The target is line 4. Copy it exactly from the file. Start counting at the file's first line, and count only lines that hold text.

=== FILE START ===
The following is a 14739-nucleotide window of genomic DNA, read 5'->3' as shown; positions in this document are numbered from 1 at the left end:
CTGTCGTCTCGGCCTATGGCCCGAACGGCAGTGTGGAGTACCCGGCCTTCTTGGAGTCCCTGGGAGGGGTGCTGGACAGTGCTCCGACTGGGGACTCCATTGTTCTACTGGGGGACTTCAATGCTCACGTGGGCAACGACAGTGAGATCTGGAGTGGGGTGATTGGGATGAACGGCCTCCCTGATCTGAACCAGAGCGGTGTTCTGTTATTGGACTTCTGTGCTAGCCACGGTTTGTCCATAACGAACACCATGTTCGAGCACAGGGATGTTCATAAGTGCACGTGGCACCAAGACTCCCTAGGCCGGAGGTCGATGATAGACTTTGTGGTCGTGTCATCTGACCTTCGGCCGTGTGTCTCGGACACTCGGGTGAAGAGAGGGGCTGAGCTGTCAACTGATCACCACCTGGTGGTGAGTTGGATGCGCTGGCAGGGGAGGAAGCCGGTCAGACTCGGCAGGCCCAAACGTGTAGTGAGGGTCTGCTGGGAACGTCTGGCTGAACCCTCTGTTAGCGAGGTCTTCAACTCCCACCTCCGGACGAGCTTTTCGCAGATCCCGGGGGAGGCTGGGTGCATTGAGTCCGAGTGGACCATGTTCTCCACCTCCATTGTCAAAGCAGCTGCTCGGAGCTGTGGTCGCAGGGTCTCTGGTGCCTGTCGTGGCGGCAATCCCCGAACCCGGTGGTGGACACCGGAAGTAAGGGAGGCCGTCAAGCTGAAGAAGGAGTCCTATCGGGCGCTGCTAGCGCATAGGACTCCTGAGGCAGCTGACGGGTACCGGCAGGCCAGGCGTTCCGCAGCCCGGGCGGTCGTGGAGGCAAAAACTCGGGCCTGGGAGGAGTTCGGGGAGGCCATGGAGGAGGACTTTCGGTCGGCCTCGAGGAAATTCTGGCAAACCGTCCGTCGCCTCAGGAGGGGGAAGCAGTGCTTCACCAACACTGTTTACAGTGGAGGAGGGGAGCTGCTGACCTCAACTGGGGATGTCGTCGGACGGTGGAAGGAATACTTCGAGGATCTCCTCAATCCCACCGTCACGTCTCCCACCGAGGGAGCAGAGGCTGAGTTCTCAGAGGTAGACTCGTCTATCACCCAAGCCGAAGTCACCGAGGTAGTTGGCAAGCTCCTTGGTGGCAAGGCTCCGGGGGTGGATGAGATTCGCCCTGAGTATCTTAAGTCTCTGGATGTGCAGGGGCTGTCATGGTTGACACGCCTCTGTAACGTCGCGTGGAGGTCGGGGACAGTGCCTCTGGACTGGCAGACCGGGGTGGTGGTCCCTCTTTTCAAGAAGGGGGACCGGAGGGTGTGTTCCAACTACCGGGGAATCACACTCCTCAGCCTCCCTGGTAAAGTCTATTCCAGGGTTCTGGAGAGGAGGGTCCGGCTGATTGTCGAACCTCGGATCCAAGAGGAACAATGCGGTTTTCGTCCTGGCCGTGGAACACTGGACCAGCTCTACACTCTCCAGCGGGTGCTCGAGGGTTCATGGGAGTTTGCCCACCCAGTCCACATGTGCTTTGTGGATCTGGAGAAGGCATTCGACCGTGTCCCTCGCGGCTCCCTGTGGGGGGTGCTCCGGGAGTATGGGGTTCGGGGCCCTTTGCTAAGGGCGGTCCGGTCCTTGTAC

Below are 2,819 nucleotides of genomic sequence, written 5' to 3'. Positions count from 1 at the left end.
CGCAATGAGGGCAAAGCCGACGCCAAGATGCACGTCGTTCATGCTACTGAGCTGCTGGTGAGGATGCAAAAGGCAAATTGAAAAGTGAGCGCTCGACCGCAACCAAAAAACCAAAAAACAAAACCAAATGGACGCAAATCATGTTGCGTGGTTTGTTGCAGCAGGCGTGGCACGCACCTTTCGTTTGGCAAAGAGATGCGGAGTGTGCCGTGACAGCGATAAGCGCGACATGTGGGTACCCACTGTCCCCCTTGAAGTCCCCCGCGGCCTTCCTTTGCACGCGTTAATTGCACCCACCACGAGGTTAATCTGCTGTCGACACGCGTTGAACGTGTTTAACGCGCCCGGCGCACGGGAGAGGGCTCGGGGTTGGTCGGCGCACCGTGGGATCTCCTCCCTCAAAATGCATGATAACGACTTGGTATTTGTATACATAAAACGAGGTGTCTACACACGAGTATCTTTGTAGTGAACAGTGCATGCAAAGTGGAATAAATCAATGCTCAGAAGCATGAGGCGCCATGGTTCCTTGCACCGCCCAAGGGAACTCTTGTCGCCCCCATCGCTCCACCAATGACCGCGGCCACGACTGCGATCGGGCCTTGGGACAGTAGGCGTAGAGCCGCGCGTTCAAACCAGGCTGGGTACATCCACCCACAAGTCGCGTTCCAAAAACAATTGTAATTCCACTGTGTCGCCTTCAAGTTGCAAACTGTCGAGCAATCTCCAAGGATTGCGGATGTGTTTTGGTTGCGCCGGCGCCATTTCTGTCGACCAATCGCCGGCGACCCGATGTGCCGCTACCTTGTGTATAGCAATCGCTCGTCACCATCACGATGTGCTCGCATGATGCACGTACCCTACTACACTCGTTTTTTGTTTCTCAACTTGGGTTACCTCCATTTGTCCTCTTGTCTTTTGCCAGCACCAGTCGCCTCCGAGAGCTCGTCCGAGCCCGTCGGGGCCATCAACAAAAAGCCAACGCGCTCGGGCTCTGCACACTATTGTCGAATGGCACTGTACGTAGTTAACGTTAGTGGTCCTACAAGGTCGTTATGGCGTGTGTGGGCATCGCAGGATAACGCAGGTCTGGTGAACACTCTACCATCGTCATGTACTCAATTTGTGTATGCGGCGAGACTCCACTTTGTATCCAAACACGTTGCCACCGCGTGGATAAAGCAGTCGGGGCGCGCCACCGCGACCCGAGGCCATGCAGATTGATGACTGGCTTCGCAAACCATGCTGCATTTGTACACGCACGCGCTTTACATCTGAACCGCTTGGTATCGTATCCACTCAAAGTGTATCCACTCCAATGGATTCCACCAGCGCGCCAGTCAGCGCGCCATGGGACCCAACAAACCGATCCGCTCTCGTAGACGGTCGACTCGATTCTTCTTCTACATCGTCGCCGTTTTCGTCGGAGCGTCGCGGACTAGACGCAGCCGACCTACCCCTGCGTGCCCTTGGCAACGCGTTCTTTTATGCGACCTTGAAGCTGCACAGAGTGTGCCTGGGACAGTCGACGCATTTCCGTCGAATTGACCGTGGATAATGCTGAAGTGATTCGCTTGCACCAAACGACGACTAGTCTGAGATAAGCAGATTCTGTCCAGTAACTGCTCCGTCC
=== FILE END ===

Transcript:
CGCAATGAGGGCAAAGCCGACGCCAAGATGCACGTCGTTCATGCTACTGAGCTGCTGGTGAGGATGCAAAAGGCAAATTGAAAAGTGAGCGCTCGACCGCAACCAAAAAACCAAAAAACAAAACCAAATGGACGCAAATCATGTTGCGTGGTTTGTTGCAGCAGGCGTGGCACGCACCTTTCGTTTGGCAAAGAGATGCGGAGTGTGCCGTGACAGCGATAAGCGCGACATGTGGGTACCCACTGTCCCCCTTGAAGTCCCCCGCGGCCTTCCTTTGCACGCGTTAATTGCACCCACCACGAGGTTAATCTGCTGTCGACACGCGTTGAACGTGTTTAACGCGCCCGGCGCACGGGAGAGGGCTCGGGGTTGGTCGGCGCACCGTGGGATCTCCTCCCTCAAAATGCATGATAACGACTTGGTATTTGTATACATAAAACGAGGTGTCTACACACGAGTATCTTTGTAGTGAACAGTGCATGCAAAGTGGAATAAATCAATGCTCAGAAGCATGAGGCGCCATGGTTCCTTGCACCGCCCAAGGGAACTCTTGTCGCCCCCATCGCTCCACCAATGACCGCGGCCACGACTGCGATCGGGCCTTGGGACAGTAGGCGTAGAGCCGCGCGTTCAAACCAGGCTGGGTACATCCACCCACAAGTCGCGTTCCAAAAACAATTGTAATTCCACTGTGTCGCCTTCAAGTTGCAAACTGTCGAGCAATCTCCAAGGATTGCGGATGTGTTTTGGTTGCGCCGGCGCCATTTCTGTCGACCAATCGCCGGCGACCCGATGTGCCGCTACCTTGTGTATAGCAATCGCTCGTCACCATCACGATGTGCTCGCATGATGCACGTACCCTACTACACTCGTTTTTTGTTTCTCAACTTGGGTTACCTCCATTTGTCCTCTTGTCTTTTGCCAGCACCAGTCGCCTCCGAGAGCTCGTCCGAGCCCGTCGGGGCCATCAACAAAAAGCCAACGCGCTCGGGCTCTGCACACTATTGTCGAATGGCACTGTACGTAGTTAACGTTAGTGGTCCTACAAGGTCGTTATGGCGTGTGTGGGCATCGCAGGATAACGCAGGTCTGGTGAACACTCTACCATCGTCATGTACTCAATTTGTGTATGCGGCGAGACTCCACTTTGTATCCAAACACGTTGCCACCGCGTGGATAAAGCAGTCGGGGCGCGCCACCGCGACCCGAGGCCATGCAGATTGATGACTGGCTTCGCAAACCATGCTGCATTTGTACACGCACGCGCTTTACATCTGAACCGCTTGGTATCGTATCCACTCAAAGTGTATCCACTCCAATGGATTCCACCAGCGCGCCAGTCAGCGCGCCATGGGACCCAACAAACCGATCCGCTCTCGTAGACGGTCGACTCGATTCTTCTTCTACATCGTCGCCGTTTTCGTCGGAGCGTCGCGGACTAGACGCAGCCGACCTACCCCTGCGTGCCCTTGGCAACGCGTTCTTTTATGCGACCTTGAAGCTGCACAGAGTGTGCCTGGGACAGTCGACGCATTTCCGTCGAATTGACCGTGGATAATGCTGAAGTGATTCGCTTGCACCAAACGACGACTAGTCTGAGATAAGCAGATTCTGTCCAGTAACTGCTCCGTCC